Headed to the movies this weekend? Here's a thought to ponder: Of the 39 major studio releases scheduled for this summer, only one is directed by a woman -- that would be "Jupiter Down," co-directed by Lana Wachowski and her brother Andy. That's according to a recent analysis by the Wrap, a Hollywood news site.
When you think of gender in Hollywood, you probably think of the issues facing actresses -- the disparities in screen time for men and women, the lack of strong roles for women, the continuing failure of films to pass the Bechdel test. But many of these issues arise from what's happening behind the camera -- namely, the astonishing lack of women in directorial roles, particularly on big-budget films.
I wanted to quantify this, so I gathered data on the top 400 films by domestic box-office gross per year, from 2009 to 2013, from the film data site the-numbers.com. I supplemented this data with numbers from the Rotten Tomatoes API, particularly to fill in missing director names. I then ran the directors' first names through genderize.io to obtain the likely gender of each director, supplementing this with some manual entry when genderize couldn't produce a result with high certainty. All in all, I ended up with a dataset of about 2,000 films and their directors. Some key findings on the state of gender equality in the director's chair are below.
Women are directing more films overall. But female directors are still rare at the top of the box office.
In 2013, women directed about 14 percent of the films in the-numbers.com's database of top box office draws. This is up from a low of about 8 percent in 2010. But women are much more scarce at the top of the box office. They directed only two of the top 100 films in 2013 -- "Frozen" and the remake of "Carrie." Female directors are more poorly represented among Hollywood's biggest films than they are in the executive suite at Google.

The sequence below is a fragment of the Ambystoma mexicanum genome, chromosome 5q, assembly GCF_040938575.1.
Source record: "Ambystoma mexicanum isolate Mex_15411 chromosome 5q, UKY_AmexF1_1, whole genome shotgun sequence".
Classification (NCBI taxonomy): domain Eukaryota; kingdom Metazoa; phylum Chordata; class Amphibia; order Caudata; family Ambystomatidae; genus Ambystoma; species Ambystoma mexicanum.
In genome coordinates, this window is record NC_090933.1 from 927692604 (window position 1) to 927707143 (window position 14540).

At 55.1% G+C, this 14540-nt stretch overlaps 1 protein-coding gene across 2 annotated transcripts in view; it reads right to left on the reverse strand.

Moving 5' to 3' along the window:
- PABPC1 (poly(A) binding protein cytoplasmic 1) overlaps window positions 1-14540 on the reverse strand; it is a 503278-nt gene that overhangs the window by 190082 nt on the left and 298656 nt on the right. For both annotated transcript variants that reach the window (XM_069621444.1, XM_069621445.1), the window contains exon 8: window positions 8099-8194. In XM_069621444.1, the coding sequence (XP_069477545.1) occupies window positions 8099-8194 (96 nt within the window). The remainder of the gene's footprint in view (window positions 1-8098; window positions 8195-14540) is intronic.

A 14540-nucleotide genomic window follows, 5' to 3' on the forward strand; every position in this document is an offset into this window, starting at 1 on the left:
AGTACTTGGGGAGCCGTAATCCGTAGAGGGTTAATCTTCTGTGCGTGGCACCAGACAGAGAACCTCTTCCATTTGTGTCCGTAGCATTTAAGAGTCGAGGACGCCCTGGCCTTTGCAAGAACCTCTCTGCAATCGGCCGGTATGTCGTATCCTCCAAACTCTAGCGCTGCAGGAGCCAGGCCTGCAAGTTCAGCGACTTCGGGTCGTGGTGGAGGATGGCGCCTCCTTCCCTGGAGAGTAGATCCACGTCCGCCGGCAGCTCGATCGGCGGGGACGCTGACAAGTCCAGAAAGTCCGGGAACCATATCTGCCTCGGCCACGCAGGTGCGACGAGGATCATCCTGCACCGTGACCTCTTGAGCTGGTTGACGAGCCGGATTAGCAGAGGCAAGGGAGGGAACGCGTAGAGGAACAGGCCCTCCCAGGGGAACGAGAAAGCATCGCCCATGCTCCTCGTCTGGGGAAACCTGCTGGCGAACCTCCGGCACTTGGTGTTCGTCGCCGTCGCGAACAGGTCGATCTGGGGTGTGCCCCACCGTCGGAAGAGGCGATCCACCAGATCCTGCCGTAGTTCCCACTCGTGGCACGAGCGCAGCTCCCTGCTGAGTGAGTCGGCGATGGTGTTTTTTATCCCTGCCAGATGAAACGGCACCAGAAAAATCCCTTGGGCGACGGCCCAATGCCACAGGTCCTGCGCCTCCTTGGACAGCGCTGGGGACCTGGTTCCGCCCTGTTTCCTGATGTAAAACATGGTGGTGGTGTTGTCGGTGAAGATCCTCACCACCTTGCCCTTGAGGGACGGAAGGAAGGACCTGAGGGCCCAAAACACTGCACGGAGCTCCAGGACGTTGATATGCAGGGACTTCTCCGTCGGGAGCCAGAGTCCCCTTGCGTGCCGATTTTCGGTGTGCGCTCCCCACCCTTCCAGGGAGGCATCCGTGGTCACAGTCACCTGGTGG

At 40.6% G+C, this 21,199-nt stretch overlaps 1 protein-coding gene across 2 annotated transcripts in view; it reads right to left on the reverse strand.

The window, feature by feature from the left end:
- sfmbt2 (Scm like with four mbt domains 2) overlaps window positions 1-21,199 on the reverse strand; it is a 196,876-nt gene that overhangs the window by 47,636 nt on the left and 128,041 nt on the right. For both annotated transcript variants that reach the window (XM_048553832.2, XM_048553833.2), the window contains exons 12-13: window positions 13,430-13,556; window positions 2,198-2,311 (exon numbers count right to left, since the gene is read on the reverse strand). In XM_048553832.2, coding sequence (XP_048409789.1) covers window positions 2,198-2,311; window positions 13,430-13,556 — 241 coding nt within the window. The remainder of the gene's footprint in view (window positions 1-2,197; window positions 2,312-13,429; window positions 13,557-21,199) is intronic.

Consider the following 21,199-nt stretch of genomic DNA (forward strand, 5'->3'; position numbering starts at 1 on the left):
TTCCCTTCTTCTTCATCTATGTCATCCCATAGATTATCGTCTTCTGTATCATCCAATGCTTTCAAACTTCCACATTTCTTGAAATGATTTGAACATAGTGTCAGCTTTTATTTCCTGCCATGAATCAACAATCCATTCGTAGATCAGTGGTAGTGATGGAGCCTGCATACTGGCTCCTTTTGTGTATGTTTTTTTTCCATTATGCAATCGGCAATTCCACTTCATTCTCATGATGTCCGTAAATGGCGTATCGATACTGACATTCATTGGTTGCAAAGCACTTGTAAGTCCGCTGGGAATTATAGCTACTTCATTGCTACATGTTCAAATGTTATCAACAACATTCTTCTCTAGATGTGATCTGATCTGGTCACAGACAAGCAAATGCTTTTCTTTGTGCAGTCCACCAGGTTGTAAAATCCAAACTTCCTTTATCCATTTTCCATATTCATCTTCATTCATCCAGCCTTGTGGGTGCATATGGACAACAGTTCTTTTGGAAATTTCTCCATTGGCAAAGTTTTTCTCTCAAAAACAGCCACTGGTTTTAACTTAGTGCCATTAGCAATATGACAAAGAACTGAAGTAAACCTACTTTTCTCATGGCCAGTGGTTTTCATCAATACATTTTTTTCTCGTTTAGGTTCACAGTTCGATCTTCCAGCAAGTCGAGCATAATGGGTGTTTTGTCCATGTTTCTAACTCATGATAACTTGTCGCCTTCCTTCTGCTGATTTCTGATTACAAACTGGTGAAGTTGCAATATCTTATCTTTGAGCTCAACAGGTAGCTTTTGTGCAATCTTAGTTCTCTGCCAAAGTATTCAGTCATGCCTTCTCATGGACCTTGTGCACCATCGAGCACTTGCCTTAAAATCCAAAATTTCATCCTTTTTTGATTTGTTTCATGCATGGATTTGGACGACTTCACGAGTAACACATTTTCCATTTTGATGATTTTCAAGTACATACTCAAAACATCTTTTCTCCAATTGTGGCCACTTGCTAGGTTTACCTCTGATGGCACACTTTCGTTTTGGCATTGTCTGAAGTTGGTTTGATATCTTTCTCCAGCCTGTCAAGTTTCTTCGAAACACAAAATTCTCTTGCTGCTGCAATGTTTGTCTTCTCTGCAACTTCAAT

Most observers agree that the lack of movies directed by women isn't necessarily due to a shortage of female directors. A vicious cycle of financing is the primary reason -- studios and producers are hesitant to hand big budgets to female directors without proven track records. But if they can't get funding, they can't get a track record to begin with. There's no doubt that good old-fashioned sexism also plays a large role here.
Documentary, romantic comedy and drama are the genres most likely to be directed by women.
Nearly a quarter of documentary releases from 2009 to 2013 were directed by women. Romantic comedies were a distant second, at 16 percent. Everyone thinks of "Bridesmaids" as the quintessential "female" comedy -- yet that movie doesn't even show up in these figures, since it was directed by a man (not that there's anything wrong with that -- some of my best friends are men).
At the opposite end of the list were action and adventure movies. This partially explains why we see so few women behind the cameras of this summer's blockbuster releases.
On the release calendar, women-made films peak in May and September.
Only about 7 percent of films released in January and February are helmed by women. By contrast, this share doubles to more than 15 percent in May and September. The seasonality here appears to be most closely tied to the release schedule of romantic comedies, which also peak in May and September.
Overall, the argument here isn't just a moral one -- it's a financial one too. More than half of moviegoers are now women, according to the MPAA. And it's a fair bet that many of those women, not to mention plenty of men, would be happy to see industry's idea of a "summer blockbuster" expanded beyond its current Bruckheimerian ideal of a buxom woman draped across a Trans Am while giant robots shoot missiles at each other in the background. Putting more women in the director's chair would be a good first step.